That's the point -- a percentage of your customer's friends will see what and who it is that they are Liking and commenting upon, and stand to be influenced by it. Everyone on Facebook becomes a celebrity endorser in his/her own circle of acquaintance. And it is access to THOSE people, who may not have tried your product or service, yet, that you as a businessperson want. Just as in the three dimensional world, where you should be asking, at the end of a job or transaction, for your customer to refer you to others, social media enables that same referral to happen in cyberspace, right away, and to dozens or even hundreds of people at once.
Write and Polish is happy to consult with small businesses that are not certain how to go about establishing a social media presence, or that don't want to have to fool with doing status updates, but wish nonetheless to reap the not-inconsiderable benefits.
Embellishments, a working artists' studio & gallery shop, recently began operations as part of the Pop-Up Artist leasing program at Milwaukee's Shops of Grand Avenue.
The shop will focus primarily on jewelry in a range of styles from historical to steampunk to just plain funky, but will offer a variety of other handmade items as well, many produced on-site. Jewelry repairs are also available in the shop, performed by proprietress A.J. von Tauffkirchen.
Write and Polish, in addition to doing some other bits of marketing and publicity, this week set up a Facebook page for the establishment. It's early days, but if you like art and those who make it, jewelry, eclectic shops in the mall, or simply small business owners, follow the link at the beginning of this article or click the logo and "Like" the shop. Then, plan to stop by next time you're in the neighborhood.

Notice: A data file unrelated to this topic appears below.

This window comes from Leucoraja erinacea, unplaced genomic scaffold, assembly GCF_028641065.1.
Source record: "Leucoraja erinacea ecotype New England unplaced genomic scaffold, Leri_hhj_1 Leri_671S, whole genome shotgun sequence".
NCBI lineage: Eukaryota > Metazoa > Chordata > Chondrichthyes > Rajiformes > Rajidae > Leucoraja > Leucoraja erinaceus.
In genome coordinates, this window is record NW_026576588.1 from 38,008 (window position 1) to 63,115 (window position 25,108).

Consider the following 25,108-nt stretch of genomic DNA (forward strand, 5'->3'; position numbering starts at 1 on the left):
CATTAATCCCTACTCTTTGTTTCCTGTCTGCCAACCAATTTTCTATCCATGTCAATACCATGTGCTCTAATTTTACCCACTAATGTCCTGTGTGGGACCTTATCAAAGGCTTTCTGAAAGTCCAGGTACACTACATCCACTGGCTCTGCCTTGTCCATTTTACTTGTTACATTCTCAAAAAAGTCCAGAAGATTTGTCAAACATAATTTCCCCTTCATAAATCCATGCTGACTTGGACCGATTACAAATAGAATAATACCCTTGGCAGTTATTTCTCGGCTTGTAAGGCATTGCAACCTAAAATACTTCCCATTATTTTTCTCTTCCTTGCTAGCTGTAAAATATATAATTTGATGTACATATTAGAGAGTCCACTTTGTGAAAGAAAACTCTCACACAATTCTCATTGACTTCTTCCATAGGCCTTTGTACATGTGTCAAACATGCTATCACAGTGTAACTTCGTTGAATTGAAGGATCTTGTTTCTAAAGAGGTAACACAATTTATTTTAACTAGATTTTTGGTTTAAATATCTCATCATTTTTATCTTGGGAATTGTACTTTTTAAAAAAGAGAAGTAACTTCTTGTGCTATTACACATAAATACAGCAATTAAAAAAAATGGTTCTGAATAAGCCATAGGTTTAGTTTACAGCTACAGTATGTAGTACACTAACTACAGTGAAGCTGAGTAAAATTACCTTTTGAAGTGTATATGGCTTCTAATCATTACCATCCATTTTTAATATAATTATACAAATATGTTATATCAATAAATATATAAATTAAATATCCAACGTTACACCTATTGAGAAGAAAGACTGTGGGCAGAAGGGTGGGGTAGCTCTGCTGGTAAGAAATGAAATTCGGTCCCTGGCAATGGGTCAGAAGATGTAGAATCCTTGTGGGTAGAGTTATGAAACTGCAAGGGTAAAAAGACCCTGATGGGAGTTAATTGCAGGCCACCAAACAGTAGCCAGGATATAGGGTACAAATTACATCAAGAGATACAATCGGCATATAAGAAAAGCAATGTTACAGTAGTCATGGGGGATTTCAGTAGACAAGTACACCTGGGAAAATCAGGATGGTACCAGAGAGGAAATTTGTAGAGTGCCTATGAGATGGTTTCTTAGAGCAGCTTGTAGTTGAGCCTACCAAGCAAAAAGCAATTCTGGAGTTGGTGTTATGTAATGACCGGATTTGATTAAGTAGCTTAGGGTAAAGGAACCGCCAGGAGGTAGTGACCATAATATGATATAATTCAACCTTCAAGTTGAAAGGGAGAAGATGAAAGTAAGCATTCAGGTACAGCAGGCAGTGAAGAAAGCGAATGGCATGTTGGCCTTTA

Embellishments will throw a Grand Opening celebration on November 11th, with some introductory offers lasting through the remainder of the month. Further details will be forthcoming.
Social Media and the Small Business
While social media like Facebook, Twitter, LinkedIn and other networks may seem like a fad or something that "the kids are all into this week," they provide an unprecedented capacity to hang out a shingle, get the word out, and succeed, all on a small budget.
Will today's social media turn into something else in 5-10 years? It's almost guaranteed that it will.
Does that mean that investing resources right now in using existing media to build an audience for your business is a waste? Clearly, we think it does not.
When the people are on Facebook and Twitter, use Facebook and Twitter. If they go somewhere else, then follow. And, don't be afraid to try out the next thing before everyone else does. There's far less value in being the last one to the party!
If using social media seems like a good idea, but is something you as a small businessperson have not had time for, contact us to talk about how Write and Polish can help.
The new way to be eye-catching is to be old! Read this article on using nostalgia and iconic images in marketing.
The spirit of this observation, of course, has everything to do with forging an immediate emotional connection with your audience. After that instant, though, you have to be able to deliver with content and/or a product that lives up to the expectation that is created at the outset!
This is for all of those who are confused about the constantly developing social-media-verse.